The first PrivacyOC event was held in late January in Orange County, California. With a focus on the California Consumer Privacy Act (CCPA), the event was brimming with attendees—and conference organizers reported that sponsorships sold out months before the event.
In California, the Attorney General will start enforcing the CCPA starting July 1, 2020. Companies not only don’t want fines but more importantly, they do not want to lose business because of lost consumer confidence. It seems the pace to comply with CCPA has increased considerably.
The Keynote, by Daniel Clarke at IntraEdge, started at 8am sharp and the venue was packed. Guest speakers made the entire one-day event, which cost $180 to attend, well worth the price. I interviewed several of the event speakers and found they are all very busy helping customers comply with CCPA.
Taylor Bloom, Privacy attorney at Baker Hostetler, gave a lecture on “Long-Term Strategy to Build Your Privacy Compliance Program.” Afterward, she told me how important it is to not only understand the California CCPA but also all the other state regulations, both current and future. Since January 1, 2020 we have seen numerous states introduce their own versions of the CCPA, including Washington, Florida, Virginia, and soon New York.
Michael Hellbusch, Partner at Rutan & Tucker, LLP spoke about setting policy and managing consumers rights. Michael told me how some of CCPA is vague and undefined. He said, “CCPA has so many uncertainties. It is hard to be 100% compliant when you don’t know.”
Dan Clarke, President of IntraEdge offering the Truyo, an enterprise software solution for CCPA, was the Keynote Speaker who shared the top challenges and answers for CCPA. Daniel and I talked about how many “grey areas” there are with CCPA and how difficult it is to delete personal data and how hard it is to complete a proper verification process.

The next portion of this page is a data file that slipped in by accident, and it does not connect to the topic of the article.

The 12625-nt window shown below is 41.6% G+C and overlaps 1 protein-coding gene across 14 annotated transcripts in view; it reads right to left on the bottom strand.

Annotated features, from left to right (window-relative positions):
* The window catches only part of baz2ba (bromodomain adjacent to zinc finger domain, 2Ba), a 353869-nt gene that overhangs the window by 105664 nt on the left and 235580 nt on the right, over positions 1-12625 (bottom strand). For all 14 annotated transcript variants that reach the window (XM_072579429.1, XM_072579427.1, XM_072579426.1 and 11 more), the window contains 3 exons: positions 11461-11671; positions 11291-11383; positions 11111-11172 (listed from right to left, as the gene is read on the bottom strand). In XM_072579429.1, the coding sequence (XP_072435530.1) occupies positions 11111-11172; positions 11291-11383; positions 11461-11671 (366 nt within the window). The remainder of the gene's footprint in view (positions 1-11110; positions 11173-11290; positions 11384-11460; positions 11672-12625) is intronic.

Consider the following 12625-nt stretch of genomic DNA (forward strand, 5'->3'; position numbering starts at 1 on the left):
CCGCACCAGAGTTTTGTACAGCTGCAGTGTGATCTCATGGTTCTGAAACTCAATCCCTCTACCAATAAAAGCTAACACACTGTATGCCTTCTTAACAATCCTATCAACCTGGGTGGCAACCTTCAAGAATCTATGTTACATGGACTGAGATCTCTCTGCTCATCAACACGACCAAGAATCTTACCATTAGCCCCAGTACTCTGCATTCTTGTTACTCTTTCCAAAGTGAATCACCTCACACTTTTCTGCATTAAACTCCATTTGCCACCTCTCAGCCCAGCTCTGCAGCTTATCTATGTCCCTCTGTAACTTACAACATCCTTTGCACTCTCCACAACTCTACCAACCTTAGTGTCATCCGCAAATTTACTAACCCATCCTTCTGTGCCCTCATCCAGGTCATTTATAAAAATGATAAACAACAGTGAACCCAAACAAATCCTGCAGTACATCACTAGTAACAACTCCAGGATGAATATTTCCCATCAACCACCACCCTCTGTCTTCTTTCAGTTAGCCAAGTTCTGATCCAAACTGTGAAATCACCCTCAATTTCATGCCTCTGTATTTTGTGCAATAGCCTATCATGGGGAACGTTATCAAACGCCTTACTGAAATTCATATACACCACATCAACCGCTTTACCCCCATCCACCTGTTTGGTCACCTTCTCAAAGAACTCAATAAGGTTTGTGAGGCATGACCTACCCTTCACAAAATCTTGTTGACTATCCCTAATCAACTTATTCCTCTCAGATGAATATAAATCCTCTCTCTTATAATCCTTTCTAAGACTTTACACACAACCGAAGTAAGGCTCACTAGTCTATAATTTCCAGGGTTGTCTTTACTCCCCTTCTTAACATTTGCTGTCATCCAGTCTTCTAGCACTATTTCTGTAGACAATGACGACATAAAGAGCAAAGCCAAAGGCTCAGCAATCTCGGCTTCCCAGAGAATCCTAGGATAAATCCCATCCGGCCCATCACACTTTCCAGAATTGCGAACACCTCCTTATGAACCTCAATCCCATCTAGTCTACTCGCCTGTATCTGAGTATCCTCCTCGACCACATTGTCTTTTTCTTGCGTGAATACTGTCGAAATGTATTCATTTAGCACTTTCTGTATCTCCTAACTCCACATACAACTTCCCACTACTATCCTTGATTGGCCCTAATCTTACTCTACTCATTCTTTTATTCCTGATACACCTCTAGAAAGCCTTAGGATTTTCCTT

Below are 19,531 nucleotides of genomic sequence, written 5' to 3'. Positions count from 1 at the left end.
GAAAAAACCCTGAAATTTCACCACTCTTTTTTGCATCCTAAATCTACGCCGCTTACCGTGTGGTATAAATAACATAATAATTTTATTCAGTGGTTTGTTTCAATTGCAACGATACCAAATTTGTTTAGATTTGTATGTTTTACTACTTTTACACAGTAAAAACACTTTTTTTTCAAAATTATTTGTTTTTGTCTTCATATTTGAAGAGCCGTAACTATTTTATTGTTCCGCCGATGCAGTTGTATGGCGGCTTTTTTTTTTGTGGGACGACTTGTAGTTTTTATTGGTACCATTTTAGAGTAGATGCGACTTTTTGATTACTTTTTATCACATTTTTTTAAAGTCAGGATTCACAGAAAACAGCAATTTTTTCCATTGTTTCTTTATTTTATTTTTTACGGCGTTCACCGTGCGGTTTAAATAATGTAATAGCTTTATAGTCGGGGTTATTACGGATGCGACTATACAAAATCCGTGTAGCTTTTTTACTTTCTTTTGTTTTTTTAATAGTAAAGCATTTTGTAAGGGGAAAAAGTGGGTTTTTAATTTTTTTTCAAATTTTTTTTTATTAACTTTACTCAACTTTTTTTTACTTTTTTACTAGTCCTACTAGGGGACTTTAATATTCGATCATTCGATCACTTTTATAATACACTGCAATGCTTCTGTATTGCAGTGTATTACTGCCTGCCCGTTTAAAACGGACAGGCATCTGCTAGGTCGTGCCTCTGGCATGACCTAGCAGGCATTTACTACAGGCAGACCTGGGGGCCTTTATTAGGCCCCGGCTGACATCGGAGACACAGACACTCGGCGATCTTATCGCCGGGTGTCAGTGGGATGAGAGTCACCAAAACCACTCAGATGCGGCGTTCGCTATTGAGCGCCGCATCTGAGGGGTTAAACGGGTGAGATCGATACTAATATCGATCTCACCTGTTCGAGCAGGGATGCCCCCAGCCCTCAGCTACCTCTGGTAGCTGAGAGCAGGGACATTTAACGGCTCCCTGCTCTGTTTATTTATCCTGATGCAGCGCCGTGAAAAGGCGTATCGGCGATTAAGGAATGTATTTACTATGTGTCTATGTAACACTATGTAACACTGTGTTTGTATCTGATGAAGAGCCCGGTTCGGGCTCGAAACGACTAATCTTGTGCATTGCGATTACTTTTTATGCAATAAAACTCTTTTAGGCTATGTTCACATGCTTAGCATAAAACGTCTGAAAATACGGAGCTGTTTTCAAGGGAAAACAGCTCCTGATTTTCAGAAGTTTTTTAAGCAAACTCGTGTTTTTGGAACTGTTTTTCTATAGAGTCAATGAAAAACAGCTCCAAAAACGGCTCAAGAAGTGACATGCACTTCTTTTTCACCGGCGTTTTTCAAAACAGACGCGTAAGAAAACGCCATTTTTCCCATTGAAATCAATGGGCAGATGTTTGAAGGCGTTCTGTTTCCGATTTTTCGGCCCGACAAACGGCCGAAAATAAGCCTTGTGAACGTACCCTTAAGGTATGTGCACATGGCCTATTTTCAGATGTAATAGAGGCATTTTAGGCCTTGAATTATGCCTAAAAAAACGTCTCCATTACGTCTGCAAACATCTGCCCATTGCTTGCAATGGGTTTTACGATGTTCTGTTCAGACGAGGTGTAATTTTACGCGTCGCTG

The common theme throughout the day was how to meet compliance with all the undated amendments and many changes to understanding the regulation. There are too many of these “grey areas” as CCPA is presently a moving target.
Perhaps the most important thing we learned at PrivacyOC is to be prepared. The consensus among privacy pros was that any organizations that adopt CCPA compliance measures will gain or maintain a competitive advantage over the organizations that are slow to launch their CCPA programs.
According to CNBC, California’s new privacy law could cost companies a total of $55B to get prepared for compliance. This is a booming business and investors are jumping in headfirst. According to Crunchbase News, almost $10B was invested in Privacy and Security Companies in 2019 which is five times more than the $1.7B spent in 2010. The CCPA is a tsunami coming at us and has only just hit the beach.
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(left to right) Tim Blood, Michael Hellbusch, Lilli Li, Alan Friel, Janes Snyder